Celebrating Beach Birds

Today, Audubon protects 21 sanctuaries that are essential nesting sites for more than 50,000 birds. 

Over 20 years ago, Audubon's vision for protection of North Carolina's coastal birds was to create a network of sanctuaries to protect the nesting sites of pelicans, egrets, ibis, terns and other shorebirds, and to use these sanctuaries as scientific laboratories to advance bird conservation. Today, Audubon protects 21 sanctuaries that are essential nesting sites for more than 50,000 birds. Our sanctuaries include North Carolina's most important nesting sites like Battery Island, the state's largest wading bird colony, and Beacon Island, a sanctuary that has been essential to the recovery of Brown Pelicans.

For everything that North Carolina's spectacular coastline offers for people, it offers just as much for birds. The state's undisturbed beaches and dynamic inlets are excellent habitat for nesting Black Skimmers, Least Terns and American Oystercatchers. The same beaches, inlets and inlet shoals are essential to migrating and wintering shorebirds, many of which nest as far away as the Arctic.

Yet, with each passing season, more habitats that North Carolina's birds require at critical times in their lives are being lost. Many of our coastal birds are already forced to eke out an existence in poor quality habitats where they suffer from chronic threats. As a result, Black Skimmers and Common Terns are declining, and some species of shorebirds have declined by as much as 80%. If the trend continues, the eventual crash in some coastal bird populations is inevitable.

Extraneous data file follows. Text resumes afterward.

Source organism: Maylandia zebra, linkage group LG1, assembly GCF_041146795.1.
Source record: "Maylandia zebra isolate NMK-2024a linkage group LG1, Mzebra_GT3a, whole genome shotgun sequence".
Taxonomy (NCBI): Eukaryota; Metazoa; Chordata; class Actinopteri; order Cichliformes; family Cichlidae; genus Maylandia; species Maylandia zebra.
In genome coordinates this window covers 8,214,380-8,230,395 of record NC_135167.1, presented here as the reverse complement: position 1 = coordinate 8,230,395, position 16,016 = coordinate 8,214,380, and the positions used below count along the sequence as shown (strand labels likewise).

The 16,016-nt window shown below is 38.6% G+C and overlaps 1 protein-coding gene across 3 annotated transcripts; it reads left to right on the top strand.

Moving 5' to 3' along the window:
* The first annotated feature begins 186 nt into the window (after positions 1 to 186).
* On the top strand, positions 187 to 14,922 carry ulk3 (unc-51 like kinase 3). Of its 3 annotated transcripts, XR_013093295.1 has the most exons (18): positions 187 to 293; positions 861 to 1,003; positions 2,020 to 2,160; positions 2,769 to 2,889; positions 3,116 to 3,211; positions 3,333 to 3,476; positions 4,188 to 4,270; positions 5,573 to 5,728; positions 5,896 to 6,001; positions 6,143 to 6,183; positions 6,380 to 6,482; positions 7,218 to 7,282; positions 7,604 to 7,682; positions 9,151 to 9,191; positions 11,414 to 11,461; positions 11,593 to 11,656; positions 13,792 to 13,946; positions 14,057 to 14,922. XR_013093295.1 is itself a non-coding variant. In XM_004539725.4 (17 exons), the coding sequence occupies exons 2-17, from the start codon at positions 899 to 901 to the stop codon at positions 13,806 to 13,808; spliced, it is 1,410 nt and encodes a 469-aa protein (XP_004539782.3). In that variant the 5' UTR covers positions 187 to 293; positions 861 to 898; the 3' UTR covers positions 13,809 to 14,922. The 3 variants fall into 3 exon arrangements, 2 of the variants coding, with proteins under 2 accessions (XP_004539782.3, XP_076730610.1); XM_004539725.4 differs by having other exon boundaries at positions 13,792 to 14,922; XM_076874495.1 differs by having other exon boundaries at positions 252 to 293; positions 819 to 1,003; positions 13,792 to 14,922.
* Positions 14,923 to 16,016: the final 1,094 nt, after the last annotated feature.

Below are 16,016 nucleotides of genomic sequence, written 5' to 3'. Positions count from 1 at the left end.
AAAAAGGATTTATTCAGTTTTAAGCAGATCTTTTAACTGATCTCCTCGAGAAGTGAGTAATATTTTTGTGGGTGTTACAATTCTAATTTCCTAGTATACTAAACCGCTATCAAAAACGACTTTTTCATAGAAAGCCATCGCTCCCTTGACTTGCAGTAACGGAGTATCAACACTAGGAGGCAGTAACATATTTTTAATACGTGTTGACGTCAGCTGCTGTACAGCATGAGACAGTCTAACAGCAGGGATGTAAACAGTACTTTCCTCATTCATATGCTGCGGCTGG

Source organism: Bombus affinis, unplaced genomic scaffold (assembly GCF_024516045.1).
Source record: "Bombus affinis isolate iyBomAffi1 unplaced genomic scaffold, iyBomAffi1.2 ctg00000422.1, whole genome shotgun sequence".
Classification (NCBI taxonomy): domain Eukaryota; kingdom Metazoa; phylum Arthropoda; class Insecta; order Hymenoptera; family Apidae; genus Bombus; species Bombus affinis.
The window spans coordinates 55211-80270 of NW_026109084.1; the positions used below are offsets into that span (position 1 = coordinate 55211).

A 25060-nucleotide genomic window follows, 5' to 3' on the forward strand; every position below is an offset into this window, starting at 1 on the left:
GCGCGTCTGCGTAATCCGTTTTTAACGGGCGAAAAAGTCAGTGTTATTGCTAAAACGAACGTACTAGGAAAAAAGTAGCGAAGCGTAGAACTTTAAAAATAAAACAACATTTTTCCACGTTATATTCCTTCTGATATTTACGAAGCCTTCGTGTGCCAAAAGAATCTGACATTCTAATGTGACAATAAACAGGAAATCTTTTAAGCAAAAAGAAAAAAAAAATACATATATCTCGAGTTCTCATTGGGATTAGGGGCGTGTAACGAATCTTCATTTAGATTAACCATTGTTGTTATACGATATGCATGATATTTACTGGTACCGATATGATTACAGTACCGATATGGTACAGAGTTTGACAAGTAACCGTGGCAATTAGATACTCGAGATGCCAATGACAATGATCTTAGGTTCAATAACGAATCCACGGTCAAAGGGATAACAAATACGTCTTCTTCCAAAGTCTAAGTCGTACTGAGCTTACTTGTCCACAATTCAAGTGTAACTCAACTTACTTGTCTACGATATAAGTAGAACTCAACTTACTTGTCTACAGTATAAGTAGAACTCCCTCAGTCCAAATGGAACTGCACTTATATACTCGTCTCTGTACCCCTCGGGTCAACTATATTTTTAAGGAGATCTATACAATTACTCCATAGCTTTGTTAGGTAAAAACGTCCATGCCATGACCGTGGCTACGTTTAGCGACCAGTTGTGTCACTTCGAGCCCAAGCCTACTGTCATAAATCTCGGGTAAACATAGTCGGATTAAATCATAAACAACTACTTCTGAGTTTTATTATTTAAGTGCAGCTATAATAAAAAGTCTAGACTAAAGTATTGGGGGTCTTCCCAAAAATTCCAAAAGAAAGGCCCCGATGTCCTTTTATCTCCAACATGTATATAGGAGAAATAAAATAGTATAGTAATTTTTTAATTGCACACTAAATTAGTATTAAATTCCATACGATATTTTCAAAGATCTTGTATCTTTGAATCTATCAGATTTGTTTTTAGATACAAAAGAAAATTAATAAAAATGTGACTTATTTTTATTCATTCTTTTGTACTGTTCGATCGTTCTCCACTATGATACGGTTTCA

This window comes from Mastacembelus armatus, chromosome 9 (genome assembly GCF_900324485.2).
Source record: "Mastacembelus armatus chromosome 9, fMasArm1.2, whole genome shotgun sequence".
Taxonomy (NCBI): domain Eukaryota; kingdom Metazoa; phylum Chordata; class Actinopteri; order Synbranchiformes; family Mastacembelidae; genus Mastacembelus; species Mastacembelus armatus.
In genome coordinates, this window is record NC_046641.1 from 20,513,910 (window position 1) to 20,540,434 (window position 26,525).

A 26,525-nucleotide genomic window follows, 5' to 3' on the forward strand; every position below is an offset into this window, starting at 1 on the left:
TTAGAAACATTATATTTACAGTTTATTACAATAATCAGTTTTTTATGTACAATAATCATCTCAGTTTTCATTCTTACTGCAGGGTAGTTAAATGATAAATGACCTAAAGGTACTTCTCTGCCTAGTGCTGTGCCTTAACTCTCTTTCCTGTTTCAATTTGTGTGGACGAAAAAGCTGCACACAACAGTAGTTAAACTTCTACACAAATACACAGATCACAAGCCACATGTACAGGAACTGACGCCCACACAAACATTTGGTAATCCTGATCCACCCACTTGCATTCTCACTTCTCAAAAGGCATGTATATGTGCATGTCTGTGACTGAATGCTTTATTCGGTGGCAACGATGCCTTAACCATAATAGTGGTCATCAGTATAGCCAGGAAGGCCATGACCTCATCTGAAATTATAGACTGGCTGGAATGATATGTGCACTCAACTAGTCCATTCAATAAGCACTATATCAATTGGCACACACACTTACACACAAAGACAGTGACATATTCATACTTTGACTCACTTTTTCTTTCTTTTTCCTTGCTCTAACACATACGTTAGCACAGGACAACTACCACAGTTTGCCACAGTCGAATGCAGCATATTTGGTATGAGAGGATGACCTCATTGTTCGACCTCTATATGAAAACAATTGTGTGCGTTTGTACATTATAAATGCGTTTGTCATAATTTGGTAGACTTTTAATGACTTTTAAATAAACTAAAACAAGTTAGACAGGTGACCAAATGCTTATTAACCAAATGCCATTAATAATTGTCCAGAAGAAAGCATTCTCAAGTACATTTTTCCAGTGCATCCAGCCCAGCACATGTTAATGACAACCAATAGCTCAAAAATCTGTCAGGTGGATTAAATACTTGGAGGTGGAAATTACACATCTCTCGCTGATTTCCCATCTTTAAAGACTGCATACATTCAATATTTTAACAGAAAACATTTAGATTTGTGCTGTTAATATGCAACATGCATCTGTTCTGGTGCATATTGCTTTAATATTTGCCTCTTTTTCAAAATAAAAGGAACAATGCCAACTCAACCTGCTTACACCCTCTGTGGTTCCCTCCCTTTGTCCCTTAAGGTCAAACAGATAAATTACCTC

At the Coast

  • Be attentive to birds. If you see birds rising off the beach, they may be flying off of nests. Please move away from the area. 
  • Respect all signs at the beach. The signs are there to help reduce disturbance to birds. When birds are disturbed off their nests, their eggs and chicks are exposed to danger from extreme temperatures and predators lessening their chance of survival.
  • Watch for “posted areas”. These are areas where a rope is strung between posts. Birds are sitting on nests in these areas, so please stay back. When parents fly off the nest, babies are exposed to the extreme heat and predators lessening their chance of survival. 
  • Birds need to rest and feed all year, and allowing them to do so undisturbed can make a big difference during a harsh winter or long migration. Avoid getting so close to birds that they use energy to fly away from you. 
  • Keep dogs on leashes. Where dogs are allowed on the beach, keep them on a leash and away from nesting areas, and feeding or resting flocks. Dogs look like birds' natural predators and cause stress and disturbance, even if they aren't actively chasing them. 
  • Avoid flying kites, throwing balls and exploding fireworks near nesting and feeding areas. These activities can cause birds to leave their nest leaving chicks unprotected.
  • Do not feed gulls. This seemingly harmless activity can attract gulls to nesting areas. Gulls do prey on eggs and baby birds.
  • Take trash with you when you leave the beach. Garbage, including bait and scraps from cleaned fish, attracts predators to nesting areas. Discarded fishing line can entangle and kill birds. 

Ways You Can Help

When humans help shorebirds by sharing the beach, they are rewarded with the spectacle of wild birds including the opportunity to observe the drama that unfolds with every nesting season, every migration and every winter. Here are some simple steps you can take to help coastal birds. 

How you can help, right now